Haas - 28 points


What to make of an opening half of a debut season that yielded a top-six and top-five in the first two races, but just two more points finishes in the next 10 races? In isolation, that sort of negative trend might be cause for disappointment - but in the context of a first year in the sport, Haas had no right to extract such success so quickly. Gene Haas's eponymous outfit have learned quickly and looked competitive at almost every race - a validation of their model, ethos and approach that is impossible not to applaud. Romain Grosjean has been the star turn, even winning the fan-voted Driver of the Day award twice - but Esteban Gutierrez has finished ahead of the Frenchman in each of the last two races. Indeed the Mexican has been unlucky not to have scored points thus far, having finished 11th on four separate occasions.


Renault - 6 points


With such history and pedigree in the sport, Renault's return to F1 as a fully-fledged manufacturer was rightly greeted with much fanfare. The reality, though, is that they were always likely to struggle given how little time they had to overhaul the set-up, funding and staffing that had existed under Lotus. Kevin Magnussen and Jolyon Palmer were brought in to lead the charge, and while both challenged for Q3 and points in the opening race, they have struggled to recapture such form since - indeed Palmer's best finish remains his 11th in the curtain-raiser. Magnussen did at least score points in Russia, although the positions of both men are reportedly still up in the air for 2017 - which could make for an interesting second half of the season...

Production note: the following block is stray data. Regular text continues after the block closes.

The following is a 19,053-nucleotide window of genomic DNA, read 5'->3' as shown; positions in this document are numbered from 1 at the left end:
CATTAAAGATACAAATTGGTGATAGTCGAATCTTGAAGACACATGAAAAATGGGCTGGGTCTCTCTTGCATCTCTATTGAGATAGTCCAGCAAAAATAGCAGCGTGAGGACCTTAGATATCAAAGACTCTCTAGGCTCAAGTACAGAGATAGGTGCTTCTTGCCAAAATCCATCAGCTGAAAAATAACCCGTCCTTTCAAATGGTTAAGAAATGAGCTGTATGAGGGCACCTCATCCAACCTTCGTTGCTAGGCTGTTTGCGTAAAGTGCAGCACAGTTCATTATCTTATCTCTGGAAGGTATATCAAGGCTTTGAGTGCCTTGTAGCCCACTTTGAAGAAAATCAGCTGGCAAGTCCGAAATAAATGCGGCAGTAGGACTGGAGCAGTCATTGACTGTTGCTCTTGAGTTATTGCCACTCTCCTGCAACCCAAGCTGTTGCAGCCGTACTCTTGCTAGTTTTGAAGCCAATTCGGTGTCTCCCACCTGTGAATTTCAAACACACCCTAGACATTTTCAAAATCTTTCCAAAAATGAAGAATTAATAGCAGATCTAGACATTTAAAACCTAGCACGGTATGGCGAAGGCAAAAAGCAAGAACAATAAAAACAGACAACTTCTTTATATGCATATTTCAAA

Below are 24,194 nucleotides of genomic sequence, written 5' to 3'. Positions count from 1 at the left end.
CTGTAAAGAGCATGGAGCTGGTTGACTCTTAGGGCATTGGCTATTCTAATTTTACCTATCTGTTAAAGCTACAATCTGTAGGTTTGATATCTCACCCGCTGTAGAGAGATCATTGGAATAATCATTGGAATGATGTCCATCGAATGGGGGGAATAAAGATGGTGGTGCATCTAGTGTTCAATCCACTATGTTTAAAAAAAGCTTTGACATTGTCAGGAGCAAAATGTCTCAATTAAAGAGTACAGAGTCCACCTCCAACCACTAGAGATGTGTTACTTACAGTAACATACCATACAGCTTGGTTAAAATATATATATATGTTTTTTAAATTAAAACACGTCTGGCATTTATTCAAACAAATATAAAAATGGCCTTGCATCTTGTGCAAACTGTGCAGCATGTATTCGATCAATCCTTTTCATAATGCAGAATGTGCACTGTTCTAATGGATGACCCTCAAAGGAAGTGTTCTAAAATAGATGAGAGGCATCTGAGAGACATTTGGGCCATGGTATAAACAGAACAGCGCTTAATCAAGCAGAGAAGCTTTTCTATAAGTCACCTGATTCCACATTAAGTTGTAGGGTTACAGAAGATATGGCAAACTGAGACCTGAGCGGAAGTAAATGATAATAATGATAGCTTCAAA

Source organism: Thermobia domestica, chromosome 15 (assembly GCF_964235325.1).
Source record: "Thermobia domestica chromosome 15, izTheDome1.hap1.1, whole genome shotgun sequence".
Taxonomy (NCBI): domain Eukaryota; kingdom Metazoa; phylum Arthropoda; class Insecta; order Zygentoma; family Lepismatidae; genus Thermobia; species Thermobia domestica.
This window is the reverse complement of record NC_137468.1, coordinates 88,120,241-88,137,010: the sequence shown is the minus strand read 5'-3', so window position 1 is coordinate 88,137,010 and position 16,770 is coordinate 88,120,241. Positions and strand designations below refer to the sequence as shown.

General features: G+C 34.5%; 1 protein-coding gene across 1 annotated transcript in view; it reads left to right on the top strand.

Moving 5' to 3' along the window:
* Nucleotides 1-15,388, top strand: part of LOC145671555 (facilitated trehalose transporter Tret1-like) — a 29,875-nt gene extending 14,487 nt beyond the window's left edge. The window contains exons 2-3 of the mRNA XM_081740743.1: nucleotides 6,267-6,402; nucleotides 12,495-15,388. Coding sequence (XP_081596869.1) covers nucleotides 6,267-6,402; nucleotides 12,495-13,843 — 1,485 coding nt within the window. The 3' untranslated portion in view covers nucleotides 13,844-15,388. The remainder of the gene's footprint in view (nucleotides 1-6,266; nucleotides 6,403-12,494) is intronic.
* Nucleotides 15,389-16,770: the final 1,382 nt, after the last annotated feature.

Manor - 1 point


Manor's season has arguably already met the criteria for success given Pascal Wehrlein's emotional points-finish in Austria - only the second time Manor, including their former guises, have managed to break into the top 10. Wehrlein's class has shown with feats like qualifying 12th in Austria, suggesting Mercedes' belief in his long-term future is well-placed - but given that, Rio Haryanto also performed admirably, out-qualifying his oft-lauded team mate five times. The Indonesian never managed to best Wehrlein on a Sunday though - something his replacement Esteban Ocon will look to put right in the second half of the season. 


Sauber - 0 points


On the face of it, this has been one of the gloomiest starts to a season in Sauber's history: no points, a best finish of 12th, and both cars exiting in Q1 in all but three races so far. What's more, money issues have meant a lack of updates and a lack of testing, meaning Sauber's on-track struggles have been magnified as the season has progressed. Happily, then, the first half of 2016 has also included light at the end of the tunnel: new owners were revealed in July, securing the future of the team and enabling them to expedite new updates - including a front wing that is set to be used from Belgium onward.